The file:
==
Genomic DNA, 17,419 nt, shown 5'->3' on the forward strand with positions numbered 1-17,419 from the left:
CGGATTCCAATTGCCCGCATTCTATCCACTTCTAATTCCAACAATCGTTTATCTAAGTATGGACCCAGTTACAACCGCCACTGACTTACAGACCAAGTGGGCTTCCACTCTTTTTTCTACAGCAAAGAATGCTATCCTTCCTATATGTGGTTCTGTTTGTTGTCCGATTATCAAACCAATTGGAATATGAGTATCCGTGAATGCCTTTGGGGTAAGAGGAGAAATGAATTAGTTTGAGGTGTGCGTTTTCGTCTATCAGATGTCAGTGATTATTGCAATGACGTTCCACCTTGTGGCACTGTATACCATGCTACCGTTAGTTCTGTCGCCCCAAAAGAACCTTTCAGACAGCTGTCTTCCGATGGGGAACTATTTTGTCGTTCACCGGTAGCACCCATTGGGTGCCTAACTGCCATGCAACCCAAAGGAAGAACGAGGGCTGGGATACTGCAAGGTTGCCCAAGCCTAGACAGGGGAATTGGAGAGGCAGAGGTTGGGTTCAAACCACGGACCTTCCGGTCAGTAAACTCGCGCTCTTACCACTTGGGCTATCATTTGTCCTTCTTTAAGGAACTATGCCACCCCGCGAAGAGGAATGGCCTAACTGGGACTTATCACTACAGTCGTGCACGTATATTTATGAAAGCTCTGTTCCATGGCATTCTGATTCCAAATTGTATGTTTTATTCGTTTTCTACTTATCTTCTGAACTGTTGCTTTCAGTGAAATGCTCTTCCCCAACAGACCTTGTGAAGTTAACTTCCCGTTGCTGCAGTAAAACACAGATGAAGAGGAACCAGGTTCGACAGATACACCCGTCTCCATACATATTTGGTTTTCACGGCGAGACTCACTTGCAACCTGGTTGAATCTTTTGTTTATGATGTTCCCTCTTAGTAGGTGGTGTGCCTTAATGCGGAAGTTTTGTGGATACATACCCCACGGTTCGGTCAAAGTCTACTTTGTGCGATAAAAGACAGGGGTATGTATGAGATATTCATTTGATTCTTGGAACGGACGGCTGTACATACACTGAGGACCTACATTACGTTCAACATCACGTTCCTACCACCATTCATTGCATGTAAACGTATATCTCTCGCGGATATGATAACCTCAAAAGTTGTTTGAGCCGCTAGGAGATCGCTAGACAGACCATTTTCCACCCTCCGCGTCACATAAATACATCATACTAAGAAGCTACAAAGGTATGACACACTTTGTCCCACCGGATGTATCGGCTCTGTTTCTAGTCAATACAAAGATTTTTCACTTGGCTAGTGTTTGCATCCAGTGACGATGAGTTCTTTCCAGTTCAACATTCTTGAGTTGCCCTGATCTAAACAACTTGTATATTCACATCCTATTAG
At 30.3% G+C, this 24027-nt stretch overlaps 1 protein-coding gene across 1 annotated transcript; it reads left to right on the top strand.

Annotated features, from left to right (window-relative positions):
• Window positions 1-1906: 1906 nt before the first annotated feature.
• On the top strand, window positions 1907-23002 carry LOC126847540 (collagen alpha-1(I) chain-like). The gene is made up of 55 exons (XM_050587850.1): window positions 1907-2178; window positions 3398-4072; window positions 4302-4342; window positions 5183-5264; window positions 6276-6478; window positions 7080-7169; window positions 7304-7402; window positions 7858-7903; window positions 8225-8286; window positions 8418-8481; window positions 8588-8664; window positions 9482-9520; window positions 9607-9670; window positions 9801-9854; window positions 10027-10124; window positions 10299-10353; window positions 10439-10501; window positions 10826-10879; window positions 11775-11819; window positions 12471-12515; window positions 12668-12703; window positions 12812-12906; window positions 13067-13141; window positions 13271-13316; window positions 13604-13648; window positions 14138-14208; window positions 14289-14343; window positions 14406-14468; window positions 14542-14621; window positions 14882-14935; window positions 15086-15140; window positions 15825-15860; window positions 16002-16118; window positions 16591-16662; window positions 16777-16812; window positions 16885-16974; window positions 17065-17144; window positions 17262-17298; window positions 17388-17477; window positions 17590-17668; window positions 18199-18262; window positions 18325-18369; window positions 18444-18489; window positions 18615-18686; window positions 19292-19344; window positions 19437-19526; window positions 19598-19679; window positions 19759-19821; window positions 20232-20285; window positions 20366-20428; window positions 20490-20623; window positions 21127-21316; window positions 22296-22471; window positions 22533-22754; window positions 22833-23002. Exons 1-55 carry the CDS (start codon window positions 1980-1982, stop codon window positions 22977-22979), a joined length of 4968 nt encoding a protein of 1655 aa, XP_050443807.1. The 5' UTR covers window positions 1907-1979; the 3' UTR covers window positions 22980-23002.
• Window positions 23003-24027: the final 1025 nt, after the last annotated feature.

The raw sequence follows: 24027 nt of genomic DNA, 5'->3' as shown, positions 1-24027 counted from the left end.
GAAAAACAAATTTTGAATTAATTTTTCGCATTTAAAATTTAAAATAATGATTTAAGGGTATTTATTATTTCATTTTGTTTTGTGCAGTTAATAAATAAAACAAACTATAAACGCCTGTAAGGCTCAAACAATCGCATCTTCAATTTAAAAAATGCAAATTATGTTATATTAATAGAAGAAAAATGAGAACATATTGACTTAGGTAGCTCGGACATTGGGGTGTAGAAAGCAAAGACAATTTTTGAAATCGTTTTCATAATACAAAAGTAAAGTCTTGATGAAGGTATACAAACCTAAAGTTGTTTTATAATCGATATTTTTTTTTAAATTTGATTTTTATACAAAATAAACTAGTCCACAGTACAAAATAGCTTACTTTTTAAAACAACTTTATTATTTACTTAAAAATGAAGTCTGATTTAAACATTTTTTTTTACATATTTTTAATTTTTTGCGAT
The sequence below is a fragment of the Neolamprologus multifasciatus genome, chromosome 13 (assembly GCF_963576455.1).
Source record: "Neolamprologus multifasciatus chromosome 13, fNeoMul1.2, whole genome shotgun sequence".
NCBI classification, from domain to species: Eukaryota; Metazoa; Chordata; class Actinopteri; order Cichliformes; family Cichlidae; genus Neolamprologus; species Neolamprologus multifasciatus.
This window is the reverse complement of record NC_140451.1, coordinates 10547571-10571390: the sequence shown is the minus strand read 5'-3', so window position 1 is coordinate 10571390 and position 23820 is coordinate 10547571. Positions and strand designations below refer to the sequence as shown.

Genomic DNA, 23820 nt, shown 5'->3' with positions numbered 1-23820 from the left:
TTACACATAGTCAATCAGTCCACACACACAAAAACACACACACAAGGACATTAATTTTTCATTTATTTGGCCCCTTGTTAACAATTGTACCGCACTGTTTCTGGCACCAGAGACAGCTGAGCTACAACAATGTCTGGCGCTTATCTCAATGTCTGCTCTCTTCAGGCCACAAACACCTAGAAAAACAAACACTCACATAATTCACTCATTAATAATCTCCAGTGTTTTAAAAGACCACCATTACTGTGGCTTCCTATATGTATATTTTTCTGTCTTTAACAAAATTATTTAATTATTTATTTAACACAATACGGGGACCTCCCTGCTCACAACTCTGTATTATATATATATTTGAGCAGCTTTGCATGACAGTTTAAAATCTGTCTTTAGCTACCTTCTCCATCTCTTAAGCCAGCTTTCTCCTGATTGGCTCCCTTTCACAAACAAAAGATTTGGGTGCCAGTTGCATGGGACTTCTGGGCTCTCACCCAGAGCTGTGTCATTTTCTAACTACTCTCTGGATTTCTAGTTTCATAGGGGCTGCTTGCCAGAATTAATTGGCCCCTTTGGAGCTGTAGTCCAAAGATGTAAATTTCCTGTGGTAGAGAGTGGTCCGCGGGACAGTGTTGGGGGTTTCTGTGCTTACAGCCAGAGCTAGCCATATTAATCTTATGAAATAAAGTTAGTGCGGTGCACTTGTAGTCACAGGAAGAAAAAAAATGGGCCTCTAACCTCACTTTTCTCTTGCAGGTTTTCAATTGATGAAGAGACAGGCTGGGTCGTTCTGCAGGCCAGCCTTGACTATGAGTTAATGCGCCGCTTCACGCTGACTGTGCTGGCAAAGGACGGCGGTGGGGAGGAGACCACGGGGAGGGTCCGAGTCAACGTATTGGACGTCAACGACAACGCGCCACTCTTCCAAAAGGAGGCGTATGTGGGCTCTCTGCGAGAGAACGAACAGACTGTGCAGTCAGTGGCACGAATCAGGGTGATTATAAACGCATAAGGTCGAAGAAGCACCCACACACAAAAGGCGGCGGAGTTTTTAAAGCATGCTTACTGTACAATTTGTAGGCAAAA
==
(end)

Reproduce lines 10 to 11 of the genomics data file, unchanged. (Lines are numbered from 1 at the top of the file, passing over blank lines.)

The sequence below is a fragment of the Neolamprologus multifasciatus genome, chromosome 13 (assembly GCF_963576455.1).
Source record: "Neolamprologus multifasciatus chromosome 13, fNeoMul1.2, whole genome shotgun sequence".